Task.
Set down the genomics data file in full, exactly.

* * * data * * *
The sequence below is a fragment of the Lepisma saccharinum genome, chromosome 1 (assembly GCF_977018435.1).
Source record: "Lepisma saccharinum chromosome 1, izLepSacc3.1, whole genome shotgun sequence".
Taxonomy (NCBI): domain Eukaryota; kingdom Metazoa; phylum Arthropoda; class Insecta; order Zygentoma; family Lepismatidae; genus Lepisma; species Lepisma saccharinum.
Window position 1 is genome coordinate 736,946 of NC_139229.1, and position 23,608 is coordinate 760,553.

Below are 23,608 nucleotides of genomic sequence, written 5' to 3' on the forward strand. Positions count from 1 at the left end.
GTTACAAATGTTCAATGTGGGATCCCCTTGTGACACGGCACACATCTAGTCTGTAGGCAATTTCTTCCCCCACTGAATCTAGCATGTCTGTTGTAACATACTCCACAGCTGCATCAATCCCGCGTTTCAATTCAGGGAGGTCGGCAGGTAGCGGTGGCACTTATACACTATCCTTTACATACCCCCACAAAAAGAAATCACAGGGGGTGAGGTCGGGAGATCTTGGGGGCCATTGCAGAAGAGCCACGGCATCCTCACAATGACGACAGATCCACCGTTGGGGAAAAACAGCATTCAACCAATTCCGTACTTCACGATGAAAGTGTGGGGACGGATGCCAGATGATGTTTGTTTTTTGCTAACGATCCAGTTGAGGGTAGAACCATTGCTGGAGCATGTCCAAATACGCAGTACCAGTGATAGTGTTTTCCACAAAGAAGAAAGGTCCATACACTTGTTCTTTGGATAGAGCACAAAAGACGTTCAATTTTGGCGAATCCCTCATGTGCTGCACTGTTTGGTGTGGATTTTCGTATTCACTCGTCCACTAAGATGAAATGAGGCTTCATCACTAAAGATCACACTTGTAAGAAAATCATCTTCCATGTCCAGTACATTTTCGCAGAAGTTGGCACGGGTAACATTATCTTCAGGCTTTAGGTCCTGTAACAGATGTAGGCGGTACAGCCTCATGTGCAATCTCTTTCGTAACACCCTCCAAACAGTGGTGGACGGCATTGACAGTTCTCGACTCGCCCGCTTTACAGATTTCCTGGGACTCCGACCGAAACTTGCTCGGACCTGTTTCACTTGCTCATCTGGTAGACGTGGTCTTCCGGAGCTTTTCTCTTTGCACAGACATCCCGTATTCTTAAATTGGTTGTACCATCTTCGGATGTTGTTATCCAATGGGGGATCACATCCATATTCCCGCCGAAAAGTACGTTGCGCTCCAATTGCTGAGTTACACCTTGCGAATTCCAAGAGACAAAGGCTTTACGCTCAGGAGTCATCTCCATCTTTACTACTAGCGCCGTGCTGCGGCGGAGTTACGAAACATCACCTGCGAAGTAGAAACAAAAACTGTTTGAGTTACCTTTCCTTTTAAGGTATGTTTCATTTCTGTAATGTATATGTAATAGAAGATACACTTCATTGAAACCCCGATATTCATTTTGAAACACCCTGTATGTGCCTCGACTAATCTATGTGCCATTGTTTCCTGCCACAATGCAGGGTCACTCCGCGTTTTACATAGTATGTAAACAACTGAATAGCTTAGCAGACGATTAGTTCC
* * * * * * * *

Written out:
The sequence below is a fragment of the Lepisma saccharinum genome, chromosome 1 (assembly GCF_977018435.1).
Source record: "Lepisma saccharinum chromosome 1, izLepSacc3.1, whole genome shotgun sequence".
Taxonomy (NCBI): domain Eukaryota; kingdom Metazoa; phylum Arthropoda; class Insecta; order Zygentoma; family Lepismatidae; genus Lepisma; species Lepisma saccharinum.
Window position 1 is genome coordinate 736,946 of NC_139229.1, and position 23,608 is coordinate 760,553.

Below are 23,608 nucleotides of genomic sequence, written 5' to 3' on the forward strand. Positions count from 1 at the left end.
GTTACAAATGTTCAATGTGGGATCCCCTTGTGACACGGCACACATCTAGTCTGTAGGCAATTTCTTCCCCCACTGAATCTAGCATGTCTGTTGTAACATACTCCACAGCTGCATCAATCCCGCGTTTCAATTCAGGGAGGTCGGCAGGTAGCGGTGGCACTTATACACTATCCTTTACATACCCCCACAAAAAGAAATCACAGGGGGTGAGGTCGGGAGATCTTGGGGGCCATTGCAGAAGAGCCACGGCATCCTCACAATGACGACAGATCCACCGTTGGGGAAAAACAGCATTCAACCAATTCCGTACTTCACGATGAAAGTGTGGGGACGGATGCCAGATGATGTTTGTTTTTTGCTAACGATCCAGTTGAGGGTAGAACCATTGCTGGAGCATGTCCAAATACGCAGTACCAGTGATAGTGTTTTCCACAAAGAAGAAAGGTCCATACACTTGTTCTTTGGATAGAGCACAAAAGACGTTCAATTTTGGCGAATCCCTCATGTGCTGCACTGTTTGGTGTGGATTTTCGTATTCACTCGTCCACTAAGATGAAATGAGGCTTCATCACTAAAGATCACACTTGTAAGAAAATCATCTTCCATGTCCAGTACATTTTCGCAGAAGTTGGCACGGGTAACATTATCTTCAGGCTTTAGGTCCTGTAACAGATGTAGGCGGTACAGCCTCATGTGCAATCTCTTTCGTAACACCCTCCAAACAGTGGTGGACGGCATTGACAGTTCTCGACTCGCCCGCTTTACAGATTTCCTGGGACTCCGACCGAAACTTGCTCGGACCTGTTTCACTTGCTCATCTGGTAGACGTGGTCTTCCGGAGCTTTTCTCTTTGCACAGACATCCCGTATTCTTAAATTGGTTGTACCATCTTCGGATGTTGTTATCCAATGGGGGATCACATCCATATTCCCGCCGAAAAGTACGTTGCGCTCCAATTGCTGAGTTACACCTTGCGAATTCCAAGAGACAAAGGCTTTACGCTCAGGAGTCATCTCCATCTTTACTACTAGCGCCGTGCTGCGGCGGAGTTACGAAACATCACCTGCGAAGTAGAAACAAAAACTGTTTGAGTTACCTTTCCTTTTAAGGTATGTTTCATTTCTGTAATGTATATGTAATAGAAGATACACTTCATTGAAACCCCGATATTCATTTTGAAACACCCTGTATGTGCCTCGACTAATCTATGTGCCATTGTTTCCTGCCACAATGCAGGGTCACTCCGCGTTTTACATAGTATGTAAACAACTGAATAGCTTAGCAGACGATTAGTTCC